*Addendum: Please know that this assessment of the coffee isn't meant to be offensive in any way to the "typical" military spouse. I fully admit that I'm a bit of a nonconformist loner!


  1. Yeah, sounds like fun...not really. I'm still on the fence too, about the spouse's group too. Thankfully I have met some other wives who don't attend the spouse things and I like them a lot. I've met them by accident. So there are probably spouses that you would like and are probably like you but they don't attend the events. I hope you can find them!

  2. I. Hear. You.

    Take your experience, but add the dose of we're-not-married-and-they-don't-know-what-to-think-about-that. Voila. Even more awkward. AND we're the only ones in our situation. The whole squadron/unit is either married with a bazillion kids, or single as a jaybird. Then there's us. Just us. Happy, unmarried us.

    I, too, will see...

    But at least you're loved in the blogging community!!! :D

  3. I'm just as awkward, but on the other end. I talk a lot, and sometimes loudly. I make comments about NOT wanting kids and how I love our commitment-free lifestyle at the moment (we did just adopt a dog, so that's not as free as it once was). I am proudly a newlywed, childless, and over 25. I am not overly liberal but I definitely don't think Sarah Palin should be in charge of anything, ever.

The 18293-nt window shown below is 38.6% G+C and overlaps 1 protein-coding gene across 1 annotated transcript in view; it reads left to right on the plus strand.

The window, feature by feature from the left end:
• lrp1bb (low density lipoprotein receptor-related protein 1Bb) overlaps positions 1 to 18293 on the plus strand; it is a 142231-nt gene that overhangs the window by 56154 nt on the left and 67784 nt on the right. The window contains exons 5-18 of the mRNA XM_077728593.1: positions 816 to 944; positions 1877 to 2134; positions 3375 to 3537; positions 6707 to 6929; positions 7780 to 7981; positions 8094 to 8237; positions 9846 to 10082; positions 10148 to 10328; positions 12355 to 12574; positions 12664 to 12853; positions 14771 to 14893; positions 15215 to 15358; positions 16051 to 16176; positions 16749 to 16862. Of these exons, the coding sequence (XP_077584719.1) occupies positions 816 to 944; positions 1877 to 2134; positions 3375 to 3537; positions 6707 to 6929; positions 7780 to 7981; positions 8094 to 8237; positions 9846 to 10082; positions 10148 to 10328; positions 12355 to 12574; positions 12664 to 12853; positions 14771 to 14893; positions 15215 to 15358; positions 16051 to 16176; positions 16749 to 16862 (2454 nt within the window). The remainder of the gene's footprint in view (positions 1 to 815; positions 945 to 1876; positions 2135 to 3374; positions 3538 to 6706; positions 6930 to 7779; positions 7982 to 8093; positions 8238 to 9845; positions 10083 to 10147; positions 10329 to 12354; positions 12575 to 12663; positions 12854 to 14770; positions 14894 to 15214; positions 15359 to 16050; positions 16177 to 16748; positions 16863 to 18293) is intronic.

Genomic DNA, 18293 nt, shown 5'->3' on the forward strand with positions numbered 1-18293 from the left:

I managed to make a few friends. One was through blogging (seriously, best thing ever) and another is my husband's boss's wife. We don't give a shit about our husbands' jobs, so no 'fraternizing" issues for us.
    Everyone else in the unit is a mom. Some are cooler than others. Some like me, some take offensive to every comment I make about frumpy people and bad children.
    I won't ever stop being talkative. I won't ever quit with the comments. I will always look cute to my standards. People like to show off- and any church I went to, nice skinny jeans were appropriate enough.
    Be yourself. Maybe open up a bit more, but do not hurt who you are to get these people to like you. Some will suck, some won't.